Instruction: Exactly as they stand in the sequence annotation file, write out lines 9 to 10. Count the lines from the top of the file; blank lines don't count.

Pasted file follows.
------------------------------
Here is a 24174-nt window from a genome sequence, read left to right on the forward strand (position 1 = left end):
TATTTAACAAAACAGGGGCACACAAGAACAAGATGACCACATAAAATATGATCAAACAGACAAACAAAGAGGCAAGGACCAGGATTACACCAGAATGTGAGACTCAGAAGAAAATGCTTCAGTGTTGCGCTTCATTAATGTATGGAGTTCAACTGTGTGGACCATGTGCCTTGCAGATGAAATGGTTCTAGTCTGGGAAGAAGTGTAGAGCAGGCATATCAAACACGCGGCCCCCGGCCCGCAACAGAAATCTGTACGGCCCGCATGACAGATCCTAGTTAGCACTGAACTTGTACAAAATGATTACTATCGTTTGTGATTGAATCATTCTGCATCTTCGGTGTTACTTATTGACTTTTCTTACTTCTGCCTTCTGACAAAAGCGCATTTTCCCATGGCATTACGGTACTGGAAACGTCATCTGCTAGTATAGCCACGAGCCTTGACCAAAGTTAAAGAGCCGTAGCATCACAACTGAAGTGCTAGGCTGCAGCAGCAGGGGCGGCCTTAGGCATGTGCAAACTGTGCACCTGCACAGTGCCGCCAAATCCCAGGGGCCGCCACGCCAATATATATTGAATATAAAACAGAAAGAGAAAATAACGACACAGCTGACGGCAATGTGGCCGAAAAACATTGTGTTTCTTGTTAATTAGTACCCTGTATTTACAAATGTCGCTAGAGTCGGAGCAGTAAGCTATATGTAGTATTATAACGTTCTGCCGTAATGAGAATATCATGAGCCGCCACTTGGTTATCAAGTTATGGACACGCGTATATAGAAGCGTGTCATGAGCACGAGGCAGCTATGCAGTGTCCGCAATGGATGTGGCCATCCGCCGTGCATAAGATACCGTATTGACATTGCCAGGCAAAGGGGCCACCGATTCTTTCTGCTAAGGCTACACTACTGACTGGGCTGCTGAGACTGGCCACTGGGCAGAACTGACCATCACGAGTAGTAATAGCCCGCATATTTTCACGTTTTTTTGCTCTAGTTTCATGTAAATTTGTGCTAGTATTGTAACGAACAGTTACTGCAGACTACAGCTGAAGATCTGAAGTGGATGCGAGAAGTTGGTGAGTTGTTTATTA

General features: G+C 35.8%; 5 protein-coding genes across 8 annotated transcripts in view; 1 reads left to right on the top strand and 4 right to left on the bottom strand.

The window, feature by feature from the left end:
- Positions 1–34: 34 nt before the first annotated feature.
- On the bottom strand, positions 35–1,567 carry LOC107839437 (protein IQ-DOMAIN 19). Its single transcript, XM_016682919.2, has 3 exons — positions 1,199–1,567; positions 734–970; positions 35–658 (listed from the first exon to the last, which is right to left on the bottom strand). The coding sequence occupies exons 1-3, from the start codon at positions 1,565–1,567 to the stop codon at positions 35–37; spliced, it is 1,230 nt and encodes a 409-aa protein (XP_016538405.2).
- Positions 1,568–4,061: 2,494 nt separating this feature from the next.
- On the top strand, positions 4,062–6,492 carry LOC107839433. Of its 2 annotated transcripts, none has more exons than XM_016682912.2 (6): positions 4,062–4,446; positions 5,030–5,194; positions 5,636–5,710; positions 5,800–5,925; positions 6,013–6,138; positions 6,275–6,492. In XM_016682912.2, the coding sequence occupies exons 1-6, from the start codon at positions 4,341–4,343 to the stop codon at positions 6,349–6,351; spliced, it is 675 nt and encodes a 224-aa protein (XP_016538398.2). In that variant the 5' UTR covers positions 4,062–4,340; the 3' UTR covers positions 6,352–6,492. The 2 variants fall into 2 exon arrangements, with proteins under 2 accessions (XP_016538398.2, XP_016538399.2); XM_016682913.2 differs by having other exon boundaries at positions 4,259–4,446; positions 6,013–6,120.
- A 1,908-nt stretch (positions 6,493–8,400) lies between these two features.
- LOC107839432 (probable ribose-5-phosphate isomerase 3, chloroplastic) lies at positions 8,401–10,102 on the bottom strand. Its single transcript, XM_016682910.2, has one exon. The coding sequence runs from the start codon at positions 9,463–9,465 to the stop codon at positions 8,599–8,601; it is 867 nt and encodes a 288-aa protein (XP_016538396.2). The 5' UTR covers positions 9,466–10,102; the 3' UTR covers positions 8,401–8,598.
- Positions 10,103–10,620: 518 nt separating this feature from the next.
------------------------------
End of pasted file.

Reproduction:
- A 1,908-nt stretch (positions 6,493–8,400) lies between these two features.
- LOC107839432 (probable ribose-5-phosphate isomerase 3, chloroplastic) lies at positions 8,401–10,102 on the bottom strand. Its single transcript, XM_016682910.2, has one exon. The coding sequence runs from the start codon at positions 9,463–9,465 to the stop codon at positions 8,599–8,601; it is 867 nt and encodes a 288-aa protein (XP_016538396.2). The 5' UTR covers positions 9,466–10,102; the 3' UTR covers positions 8,401–8,598.